Our work trip to Mississippi came to an end last Saturday. I was amazed that the week had flown by so quickly, and at the same time, I felt as if I had never left Mississippi – a second home to me. In this News and Views, both Rob Grabill and I are offering some reflections on CCDC’s work in Mississippi. In upcoming newsletters, we hope to hear from others who have made the trip. We all perceive our work there a little differently and I believe you will enjoy reading some of those perspectives.
For my part, the highlight of the week is our deepening connection with Solomon Chapel African Methodist Episcopal Church in Cleveland, MS. We have been worshipping there for the past five years or more. Their pastor, Glenell Lee-Pruitt, is a force of nature. She has a PhD and is a professor and administrator at Delta State College. She’s helping to raise her 6 year-old granddaughter while her daughter finishes her degree. Glenell pastors her church “on the side”. Consistent with AME tradition, she was called and ordained to ministry without a theological education and she is now filling in that missing piece by working on her Masters of Divinity degree, taking both on-line and classroom classes. She’s about a year away from completion. Her husband, Steve Pruitt, is a lobbyist in Washington D.C. He commutes to D.C. every week, home only on weekends. She is almost entirely ignored by her fellow black pastors in the Delta, a group that clings to the notion that the pulpit is no place for a woman. Her congregation adores her.
Of all the women I know in ministry, it would be (and has been) Glenell to whom I turn for counsel, encouragement, challenge, and comfort. I admire her deeply, trust her implicitly, and feel a connection to her that transcends race and significant theological differences.
This year, a group of parishioners from Solomon Chapel, led by Pastor Glenell, joined us for a day of work in Jonestown. We all laughed a lot, teased one another unmercifully, and actually installed some siding. It was a very significant moment for the Jonestown Habitat Affiliate, which, like most of the black affiliates in Mississippi, struggles to get local volunteers. The lines of race and class are nearly uncrossable there. Typical of her irrepressible style, Glenell leaped over those lines and brought her congregation with her. On that one day, by doing something that, on its surface doesn’t seem all that remarkable, Glenell bore witness to Christ, in whom there is Jew nor Greek, slave nor free, male nor female (Galatians 3:28).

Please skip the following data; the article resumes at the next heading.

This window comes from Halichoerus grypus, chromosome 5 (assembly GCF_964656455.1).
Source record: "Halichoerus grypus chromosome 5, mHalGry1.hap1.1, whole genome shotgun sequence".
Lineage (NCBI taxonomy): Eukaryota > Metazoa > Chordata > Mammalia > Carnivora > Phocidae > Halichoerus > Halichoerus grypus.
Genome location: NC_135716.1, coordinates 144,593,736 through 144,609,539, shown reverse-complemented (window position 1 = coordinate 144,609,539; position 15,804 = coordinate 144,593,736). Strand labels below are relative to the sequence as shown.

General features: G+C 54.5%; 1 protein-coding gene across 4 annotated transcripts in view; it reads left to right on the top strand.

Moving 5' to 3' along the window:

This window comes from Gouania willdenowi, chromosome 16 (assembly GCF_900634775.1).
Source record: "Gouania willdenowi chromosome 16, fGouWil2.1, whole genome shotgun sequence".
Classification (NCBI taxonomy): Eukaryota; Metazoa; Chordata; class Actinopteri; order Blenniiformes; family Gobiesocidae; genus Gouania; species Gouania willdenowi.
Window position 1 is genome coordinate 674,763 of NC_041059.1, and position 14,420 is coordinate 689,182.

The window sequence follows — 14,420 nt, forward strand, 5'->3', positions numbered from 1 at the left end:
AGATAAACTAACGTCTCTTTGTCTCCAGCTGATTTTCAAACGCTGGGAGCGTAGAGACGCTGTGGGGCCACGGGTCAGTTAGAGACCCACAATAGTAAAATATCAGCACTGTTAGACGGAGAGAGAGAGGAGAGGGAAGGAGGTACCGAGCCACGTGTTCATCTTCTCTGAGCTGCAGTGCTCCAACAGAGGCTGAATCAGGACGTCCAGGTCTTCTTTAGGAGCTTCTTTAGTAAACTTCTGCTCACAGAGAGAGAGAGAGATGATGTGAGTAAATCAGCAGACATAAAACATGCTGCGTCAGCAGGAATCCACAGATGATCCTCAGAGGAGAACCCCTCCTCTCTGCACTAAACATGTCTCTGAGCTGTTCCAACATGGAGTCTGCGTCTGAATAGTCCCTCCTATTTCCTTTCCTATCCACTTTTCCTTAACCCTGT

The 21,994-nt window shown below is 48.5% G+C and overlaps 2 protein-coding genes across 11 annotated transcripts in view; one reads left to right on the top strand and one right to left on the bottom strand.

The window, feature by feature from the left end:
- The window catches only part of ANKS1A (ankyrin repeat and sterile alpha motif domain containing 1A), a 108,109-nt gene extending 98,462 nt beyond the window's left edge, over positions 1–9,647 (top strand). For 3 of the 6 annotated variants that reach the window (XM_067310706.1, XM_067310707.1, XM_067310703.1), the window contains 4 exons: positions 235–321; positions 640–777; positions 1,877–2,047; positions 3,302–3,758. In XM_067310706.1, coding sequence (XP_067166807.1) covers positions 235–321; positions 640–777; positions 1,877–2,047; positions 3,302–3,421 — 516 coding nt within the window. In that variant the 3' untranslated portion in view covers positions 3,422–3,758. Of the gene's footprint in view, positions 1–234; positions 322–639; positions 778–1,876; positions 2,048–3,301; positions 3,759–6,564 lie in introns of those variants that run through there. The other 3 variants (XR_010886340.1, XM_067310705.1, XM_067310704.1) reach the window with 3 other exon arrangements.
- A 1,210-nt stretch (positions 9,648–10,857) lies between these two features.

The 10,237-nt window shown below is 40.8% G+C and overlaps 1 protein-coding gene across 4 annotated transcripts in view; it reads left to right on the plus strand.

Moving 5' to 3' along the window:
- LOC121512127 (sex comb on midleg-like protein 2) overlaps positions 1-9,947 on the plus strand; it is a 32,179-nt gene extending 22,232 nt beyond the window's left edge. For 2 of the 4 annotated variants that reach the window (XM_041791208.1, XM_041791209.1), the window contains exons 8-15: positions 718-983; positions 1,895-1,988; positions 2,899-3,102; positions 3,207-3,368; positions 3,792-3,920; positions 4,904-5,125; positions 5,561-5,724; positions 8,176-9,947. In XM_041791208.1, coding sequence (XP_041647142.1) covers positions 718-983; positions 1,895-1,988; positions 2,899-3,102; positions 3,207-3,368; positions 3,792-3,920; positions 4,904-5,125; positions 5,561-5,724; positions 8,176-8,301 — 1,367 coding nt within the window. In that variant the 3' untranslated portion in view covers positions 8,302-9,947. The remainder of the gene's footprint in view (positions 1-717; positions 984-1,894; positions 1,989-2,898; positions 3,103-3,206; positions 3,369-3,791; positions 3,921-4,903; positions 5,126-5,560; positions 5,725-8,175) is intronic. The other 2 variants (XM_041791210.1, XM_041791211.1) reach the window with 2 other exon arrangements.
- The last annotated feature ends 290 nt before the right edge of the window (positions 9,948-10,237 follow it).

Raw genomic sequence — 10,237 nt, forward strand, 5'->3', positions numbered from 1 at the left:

And here’s the thing I love about Glenell – she knew exactly what she was doing. She knew that her parishioners needed to shed some prejudices they had been wearing about the future Habitat homeowners. She knew it would be an important experience for them to work alongside a bunch of really pale northerners. God knows it was important for us! Lucky, lucky us to have been led by such a powerful witness to Christ.
Before we said goodbye, Glenell and I did a calendar check. We booked our next phone call and a weekend in October when she will travel here to New Hampshire to enjoy the Fall and preach at CCDC. I can hardly wait. As Rob said in our staff meeting yesterday, bring your seatbelts. We’re all in for a fast trip to the heart of God’s justice with Glenell our conductor and guide.
Love to us all - Carla